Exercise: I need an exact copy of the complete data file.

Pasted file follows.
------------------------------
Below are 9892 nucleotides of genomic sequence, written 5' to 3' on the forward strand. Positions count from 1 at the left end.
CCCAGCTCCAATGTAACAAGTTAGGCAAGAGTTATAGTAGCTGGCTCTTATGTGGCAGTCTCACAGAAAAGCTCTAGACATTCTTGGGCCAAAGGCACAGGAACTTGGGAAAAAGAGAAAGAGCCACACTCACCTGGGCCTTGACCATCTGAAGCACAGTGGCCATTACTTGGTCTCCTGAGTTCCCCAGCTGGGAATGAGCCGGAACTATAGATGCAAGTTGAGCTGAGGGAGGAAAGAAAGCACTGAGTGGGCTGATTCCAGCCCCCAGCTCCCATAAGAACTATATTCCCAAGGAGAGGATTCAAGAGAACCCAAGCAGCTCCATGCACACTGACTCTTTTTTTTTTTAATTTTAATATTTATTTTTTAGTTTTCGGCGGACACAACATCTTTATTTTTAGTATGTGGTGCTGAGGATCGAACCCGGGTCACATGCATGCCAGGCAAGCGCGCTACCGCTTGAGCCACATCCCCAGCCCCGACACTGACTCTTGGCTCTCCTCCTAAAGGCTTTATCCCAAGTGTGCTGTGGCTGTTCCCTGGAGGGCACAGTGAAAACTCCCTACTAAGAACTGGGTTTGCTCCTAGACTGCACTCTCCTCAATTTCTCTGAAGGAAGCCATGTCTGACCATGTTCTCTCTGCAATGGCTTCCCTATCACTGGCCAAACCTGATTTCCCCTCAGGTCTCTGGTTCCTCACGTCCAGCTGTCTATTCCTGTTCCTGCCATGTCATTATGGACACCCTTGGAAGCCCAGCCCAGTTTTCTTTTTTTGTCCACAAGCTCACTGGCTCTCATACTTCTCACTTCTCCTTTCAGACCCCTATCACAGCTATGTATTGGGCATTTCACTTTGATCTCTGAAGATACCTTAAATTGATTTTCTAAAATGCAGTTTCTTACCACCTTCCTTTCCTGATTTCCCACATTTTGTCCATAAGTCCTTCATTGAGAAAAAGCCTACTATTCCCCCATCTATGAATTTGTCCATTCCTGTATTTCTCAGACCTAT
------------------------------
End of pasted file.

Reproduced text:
Below are 9892 nucleotides of genomic sequence, written 5' to 3' on the forward strand. Positions count from 1 at the left end.
CCCAGCTCCAATGTAACAAGTTAGGCAAGAGTTATAGTAGCTGGCTCTTATGTGGCAGTCTCACAGAAAAGCTCTAGACATTCTTGGGCCAAAGGCACAGGAACTTGGGAAAAAGAGAAAGAGCCACACTCACCTGGGCCTTGACCATCTGAAGCACAGTGGCCATTACTTGGTCTCCTGAGTTCCCCAGCTGGGAATGAGCCGGAACTATAGATGCAAGTTGAGCTGAGGGAGGAAAGAAAGCACTGAGTGGGCTGATTCCAGCCCCCAGCTCCCATAAGAACTATATTCCCAAGGAGAGGATTCAAGAGAACCCAAGCAGCTCCATGCACACTGACTCTTTTTTTTTTTAATTTTAATATTTATTTTTTAGTTTTCGGCGGACACAACATCTTTATTTTTAGTATGTGGTGCTGAGGATCGAACCCGGGTCACATGCATGCCAGGCAAGCGCGCTACCGCTTGAGCCACATCCCCAGCCCCGACACTGACTCTTGGCTCTCCTCCTAAAGGCTTTATCCCAAGTGTGCTGTGGCTGTTCCCTGGAGGGCACAGTGAAAACTCCCTACTAAGAACTGGGTTTGCTCCTAGACTGCACTCTCCTCAATTTCTCTGAAGGAAGCCATGTCTGACCATGTTCTCTCTGCAATGGCTTCCCTATCACTGGCCAAACCTGATTTCCCCTCAGGTCTCTGGTTCCTCACGTCCAGCTGTCTATTCCTGTTCCTGCCATGTCATTATGGACACCCTTGGAAGCCCAGCCCAGTTTTCTTTTTTTGTCCACAAGCTCACTGGCTCTCATACTTCTCACTTCTCCTTTCAGACCCCTATCACAGCTATGTATTGGGCATTTCACTTTGATCTCTGAAGATACCTTAAATTGATTTTCTAAAATGCAGTTTCTTACCACCTTCCTTTCCTGATTTCCCACATTTTGTCCATAAGTCCTTCATTGAGAAAAAGCCTACTATTCCCCCATCTATGAATTTGTCCATTCCTGTATTTCTCAGACCTAT